Lively, entertaining reviews of, and essays on, old and newer films and everything relating to them, written by professional author William Schoell.

Thursday, January 30, 2014


Carol Burnett as Eunice
EUNICE (1982 telefilm/TV special).

"I told you if you married Ed Higgins you'd get freaks for kids, and that's just what you got." -- Mama referring to Eunice's boys.

The highlights of The Carol Burnett Show were "The Family" sketches which focused on the highly-dysfunctional Harper family, especially on the love-hate relationship between Eunice (Carol Burnett) and her mother (Vicki Lawrence). This 1982 special was the longest Family "sketch" of all, taped before a live audience, and consisting of four parts in different time periods: 1955, when Eunice is courted by future husband Ed (Harvey Korman), and brother Phil (Ken Berry) leaves for New York to become a writer; 1963, in which Phil has achieved some success and Eunice wants to go to New York with him to become an actress; 1973, in which Phil wins a Pulitzer but still has to deal with the jealousies, resentments and pressures of his weird family back home; and 1978, when Mama dies and old squabbles resurface between Eunice and her sister Ellen (Betty White of Advise and Consent), but the former finally plans to make her escape from her dismal small-town existence -- but will she? Sharply written by Jenna McMahon and Dick Clair, in its own comic [often only slightly exaggerated] way Eunice unveils the way in which family members can lacerate one another due to their own insecurities and frustrations; played differently it could have been a drama. While Burnett and her Eunice border on caricature, the comedienne manages the difficult feat of making the shrill, unlikable Eunice sympathetic, while Lawrence -- who received an Emmy nomination -- is just splendid as the grumpy if coldly realistic Mama, who has no patience with her daughter's fantastic plans and dreams. Korman, Berry, and White also score in their important supporting roles. This excellent (and highly-rated) telefilm unfortunately led into the sitcom Mama's Family, in which Burnett did not participate (but for a couple of guest appearances), stripping the whole project of its most important and funniest relationship.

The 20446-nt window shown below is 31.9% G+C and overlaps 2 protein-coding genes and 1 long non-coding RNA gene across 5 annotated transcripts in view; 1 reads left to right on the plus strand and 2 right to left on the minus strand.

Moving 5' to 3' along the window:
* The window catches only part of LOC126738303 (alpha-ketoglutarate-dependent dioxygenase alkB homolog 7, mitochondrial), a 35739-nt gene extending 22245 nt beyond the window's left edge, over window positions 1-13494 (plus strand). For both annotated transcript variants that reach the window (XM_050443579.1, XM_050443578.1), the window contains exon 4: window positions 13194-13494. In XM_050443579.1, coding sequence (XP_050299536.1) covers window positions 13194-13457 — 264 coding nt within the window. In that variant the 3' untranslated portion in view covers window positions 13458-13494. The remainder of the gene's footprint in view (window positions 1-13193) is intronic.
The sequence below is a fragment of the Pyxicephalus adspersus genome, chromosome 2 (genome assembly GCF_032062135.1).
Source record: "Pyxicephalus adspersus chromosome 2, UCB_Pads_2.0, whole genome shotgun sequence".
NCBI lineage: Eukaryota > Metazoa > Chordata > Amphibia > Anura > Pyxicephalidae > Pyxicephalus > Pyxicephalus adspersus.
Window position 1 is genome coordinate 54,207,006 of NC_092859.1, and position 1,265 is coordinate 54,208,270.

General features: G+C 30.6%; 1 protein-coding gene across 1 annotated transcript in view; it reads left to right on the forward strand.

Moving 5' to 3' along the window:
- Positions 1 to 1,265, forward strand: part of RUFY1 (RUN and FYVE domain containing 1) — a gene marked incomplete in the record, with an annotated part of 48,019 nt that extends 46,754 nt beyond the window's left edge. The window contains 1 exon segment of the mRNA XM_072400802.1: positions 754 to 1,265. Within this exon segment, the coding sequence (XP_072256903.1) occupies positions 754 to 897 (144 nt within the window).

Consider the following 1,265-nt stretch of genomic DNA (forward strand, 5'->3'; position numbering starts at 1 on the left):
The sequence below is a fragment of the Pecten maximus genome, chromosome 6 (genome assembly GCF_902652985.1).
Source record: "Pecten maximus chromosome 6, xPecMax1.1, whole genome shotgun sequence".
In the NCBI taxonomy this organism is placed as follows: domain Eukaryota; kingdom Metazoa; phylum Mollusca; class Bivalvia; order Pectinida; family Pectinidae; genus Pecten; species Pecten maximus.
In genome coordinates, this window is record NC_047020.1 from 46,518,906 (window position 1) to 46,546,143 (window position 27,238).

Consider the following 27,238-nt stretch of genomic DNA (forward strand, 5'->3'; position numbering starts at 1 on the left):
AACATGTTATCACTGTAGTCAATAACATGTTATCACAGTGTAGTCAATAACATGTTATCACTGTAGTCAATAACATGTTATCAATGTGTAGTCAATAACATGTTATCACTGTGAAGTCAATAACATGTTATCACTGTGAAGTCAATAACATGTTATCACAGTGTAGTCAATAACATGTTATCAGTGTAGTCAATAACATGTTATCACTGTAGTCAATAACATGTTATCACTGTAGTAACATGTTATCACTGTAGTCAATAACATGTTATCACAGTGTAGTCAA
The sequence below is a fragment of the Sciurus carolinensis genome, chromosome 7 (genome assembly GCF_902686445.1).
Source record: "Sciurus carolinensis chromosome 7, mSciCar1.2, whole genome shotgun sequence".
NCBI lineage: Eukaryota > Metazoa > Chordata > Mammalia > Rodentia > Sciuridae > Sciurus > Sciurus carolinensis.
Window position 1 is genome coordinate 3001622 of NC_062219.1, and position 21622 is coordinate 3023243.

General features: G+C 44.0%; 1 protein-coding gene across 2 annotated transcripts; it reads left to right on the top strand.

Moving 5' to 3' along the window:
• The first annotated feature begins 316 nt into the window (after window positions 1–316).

Verdict: Funny and rather horrifying in equal measure. ***1/2.

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